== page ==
Your shotgun of choice likely depends on age

Shotgun brand loyalty among hunters varies by region, but also by generation.

During my time in Missouri, for example, the old men in my skeet league shot Winchester 101 over/under 20-gauge shotguns. Field grade 101s weren't good enough for that bunch, though. They all shot Diamond Grade and Pigeon Grade models.

I was in my late 30s and early 40s then. Guys my age all shot Browning Citori over/unders, as they also did in Oklahoma in the late 1990s. Elderly quail hunters prized their Winchester 101s, but hunters my age preferred the Citori. Mike O'Meilia, the waterfowl biologist for the Oklahoma Department of Wildlife Conservation, and Steve DeMaso, the ODWC's upland bird coordinator, taught me how to shoot skeet and to hunt quail. They, and almost everybody else in our skeet league, shot Citoris, but DeMaso committed heresy when he switched to a 20-gauge Benelli Montefeltro.

That also signaled a generational shift because that's about the time (1999-2000) when hunters my age began gravitating toward Benelli semiautomatics. The shift was prevalent among duck hunters who previously favored -- again, depending on age -- Remington or Browning semiautomatics. Older hunters preferred the Browning Auto-5, and younger hunters preferred the Remington 1100 and later the 11-87. The federal mandate to steel shot forced older duck hunters to closet their beloved Belgian Browning Auto-5s because steel shot damaged the soft steel of the Belgian-made barrels, especially those with full chokes.

I entered the Oklahoma Wildlife Department's shotgunning fraternity with a Ruger Red Label 28-gauge. Richard Hatcher, the ODWC's assistant director, traded me a field grade Winchester 101 12-gauge and some cash for it.

It's funny how some guns just fit right. The Winchester 101 was a very good match for me, but in the presence of all those beautiful Diamond Grade and Pigeon Grade 101s at the United Sportsman's Club, I felt deficient. I wanted something nicer, so I sold my 101 and bought a Nikko Golden Eagle, a Winchester 101 clone.

Actually, the Winchester 101 is a Nikko clone. The same factory in Kodensha, Japan, made both but reserved the choicest walnut for Nikko. The wood-to-metal fit was more precise on the Nikko guns, and the metalwork was fancier. They put a ho-hum scroll engraving on the 101 receiver. Nikko guns had gold eagles on the receivers and deeper, more luminous bluing.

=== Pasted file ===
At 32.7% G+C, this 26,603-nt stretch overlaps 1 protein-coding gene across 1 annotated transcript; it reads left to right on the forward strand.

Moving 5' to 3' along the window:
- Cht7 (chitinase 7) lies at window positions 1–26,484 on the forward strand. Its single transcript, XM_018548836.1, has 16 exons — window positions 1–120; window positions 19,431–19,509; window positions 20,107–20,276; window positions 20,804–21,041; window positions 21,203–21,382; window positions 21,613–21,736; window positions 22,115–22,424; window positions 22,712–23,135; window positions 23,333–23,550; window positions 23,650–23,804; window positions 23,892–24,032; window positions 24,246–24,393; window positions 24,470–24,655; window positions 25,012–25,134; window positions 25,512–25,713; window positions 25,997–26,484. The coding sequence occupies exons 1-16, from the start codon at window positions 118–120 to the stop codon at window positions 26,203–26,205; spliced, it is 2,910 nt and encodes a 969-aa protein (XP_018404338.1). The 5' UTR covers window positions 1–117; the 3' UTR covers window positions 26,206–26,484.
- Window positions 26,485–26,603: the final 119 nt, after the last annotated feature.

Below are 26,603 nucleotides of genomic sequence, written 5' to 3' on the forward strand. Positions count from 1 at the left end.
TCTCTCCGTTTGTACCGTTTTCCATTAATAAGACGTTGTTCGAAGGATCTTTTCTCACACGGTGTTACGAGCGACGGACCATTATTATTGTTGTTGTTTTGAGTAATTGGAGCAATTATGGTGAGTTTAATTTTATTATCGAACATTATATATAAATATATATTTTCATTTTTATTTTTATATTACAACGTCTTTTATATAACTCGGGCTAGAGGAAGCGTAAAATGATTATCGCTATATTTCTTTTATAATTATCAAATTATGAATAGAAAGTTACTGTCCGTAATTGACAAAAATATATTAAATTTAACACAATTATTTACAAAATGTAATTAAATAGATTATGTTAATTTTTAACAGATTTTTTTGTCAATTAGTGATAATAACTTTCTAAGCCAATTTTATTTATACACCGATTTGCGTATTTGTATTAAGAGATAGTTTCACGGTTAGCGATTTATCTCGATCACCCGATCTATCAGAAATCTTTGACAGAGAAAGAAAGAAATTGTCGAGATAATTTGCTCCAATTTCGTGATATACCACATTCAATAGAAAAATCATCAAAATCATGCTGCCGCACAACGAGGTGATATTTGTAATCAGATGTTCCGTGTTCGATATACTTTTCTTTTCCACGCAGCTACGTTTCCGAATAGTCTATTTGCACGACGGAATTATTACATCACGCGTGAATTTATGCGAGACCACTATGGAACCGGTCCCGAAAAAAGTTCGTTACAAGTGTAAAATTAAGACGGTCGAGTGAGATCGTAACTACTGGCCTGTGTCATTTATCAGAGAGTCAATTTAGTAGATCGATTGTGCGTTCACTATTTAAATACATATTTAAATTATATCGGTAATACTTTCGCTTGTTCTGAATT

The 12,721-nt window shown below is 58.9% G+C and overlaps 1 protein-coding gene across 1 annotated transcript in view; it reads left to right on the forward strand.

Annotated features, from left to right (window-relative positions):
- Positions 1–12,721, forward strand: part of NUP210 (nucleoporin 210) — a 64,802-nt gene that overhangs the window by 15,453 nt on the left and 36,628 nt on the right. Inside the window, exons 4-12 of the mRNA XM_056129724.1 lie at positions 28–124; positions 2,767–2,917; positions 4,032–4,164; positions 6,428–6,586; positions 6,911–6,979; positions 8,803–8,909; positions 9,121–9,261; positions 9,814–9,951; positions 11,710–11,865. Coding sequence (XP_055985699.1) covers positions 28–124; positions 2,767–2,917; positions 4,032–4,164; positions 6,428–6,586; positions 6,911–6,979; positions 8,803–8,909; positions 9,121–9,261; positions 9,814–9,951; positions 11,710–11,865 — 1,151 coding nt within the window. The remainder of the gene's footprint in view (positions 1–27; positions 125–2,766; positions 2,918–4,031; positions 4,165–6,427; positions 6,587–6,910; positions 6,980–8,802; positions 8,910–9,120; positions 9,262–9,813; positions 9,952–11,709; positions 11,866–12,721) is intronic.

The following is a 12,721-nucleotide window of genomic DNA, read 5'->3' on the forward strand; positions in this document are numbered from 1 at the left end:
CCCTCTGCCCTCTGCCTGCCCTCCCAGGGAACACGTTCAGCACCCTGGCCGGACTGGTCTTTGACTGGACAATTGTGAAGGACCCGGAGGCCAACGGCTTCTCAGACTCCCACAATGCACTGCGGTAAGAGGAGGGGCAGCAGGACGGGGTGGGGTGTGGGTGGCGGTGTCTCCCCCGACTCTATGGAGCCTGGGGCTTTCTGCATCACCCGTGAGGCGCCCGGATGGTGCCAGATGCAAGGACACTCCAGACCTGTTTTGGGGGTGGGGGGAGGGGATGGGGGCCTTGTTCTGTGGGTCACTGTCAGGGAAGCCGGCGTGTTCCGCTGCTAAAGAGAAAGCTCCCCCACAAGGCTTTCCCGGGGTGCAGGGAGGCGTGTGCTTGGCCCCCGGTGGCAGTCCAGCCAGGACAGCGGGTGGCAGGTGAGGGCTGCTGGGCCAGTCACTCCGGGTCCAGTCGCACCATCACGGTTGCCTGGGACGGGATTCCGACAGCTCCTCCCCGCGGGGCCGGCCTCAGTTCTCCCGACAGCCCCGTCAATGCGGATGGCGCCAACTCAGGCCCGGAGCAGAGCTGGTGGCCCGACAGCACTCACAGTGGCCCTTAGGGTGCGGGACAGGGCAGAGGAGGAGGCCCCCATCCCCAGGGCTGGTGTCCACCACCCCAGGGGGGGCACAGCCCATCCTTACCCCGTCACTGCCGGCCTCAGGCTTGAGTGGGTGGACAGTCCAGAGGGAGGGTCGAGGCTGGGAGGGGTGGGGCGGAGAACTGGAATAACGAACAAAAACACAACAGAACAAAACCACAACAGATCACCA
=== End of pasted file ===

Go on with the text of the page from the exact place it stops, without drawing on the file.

It didn't matter that the Nikko was an improved 101. American hunters didn't want it. When Winchester ended its relationship with Kodensha, it also ended the 101.

In the early 2000s, Winchester resurrected the 101 under license with Fabrique Nationale, the Belgian factory that made the most desirable incarnation of the beloved Browning Auto-5. Browning deeply offended American hunters in 1976 when it licensed Miroku, a Japanese manufacturer, to make the Auto-5, the same factory that made the Browning BPS and the Browning Citori. The Miroku Auto-5 is a better gun than the Belgian, with stronger barrels that can handle the compression of steel shot. They also had interchangeable choke tubes.

American shooters rejected them, too. Even now they refer to Miroku Auto-5s with a racial slur.

Ironically, they also ignored the new and improved Winchester Model 101 because it is not "authentic." It is made in Belgium and not in Japan. However, they embraced the FN-manufactured Winchester Super X2, X3, and X4, even though the Super X-1 was made in Connecticut.

Ironically, nobody criticized Browning for sidelining its vaunted Belgium-made Superposed for the Japan-made Citori.

I got a 1973 Citori with fixed improved cylinder/modified bores a few years ago. It was love at first shot. The early Citori, with its beavertail forend, fits me perfectly. I love the solid feel of the beavertail and the way it cradles in my hand. I much prefer it over my 1967 Superposed Lightning.

Even so, when I shoot skeet and sporting clays, I use my Belgian Winchester Select 101. A friend very nearly talked me out of that gun. We shot a round of skeet together before I was to let it go. I shot a 24 and nixed the deal.

"I knew I should have given you the money before we shot," my friend said with a mixture of disdain and amusement.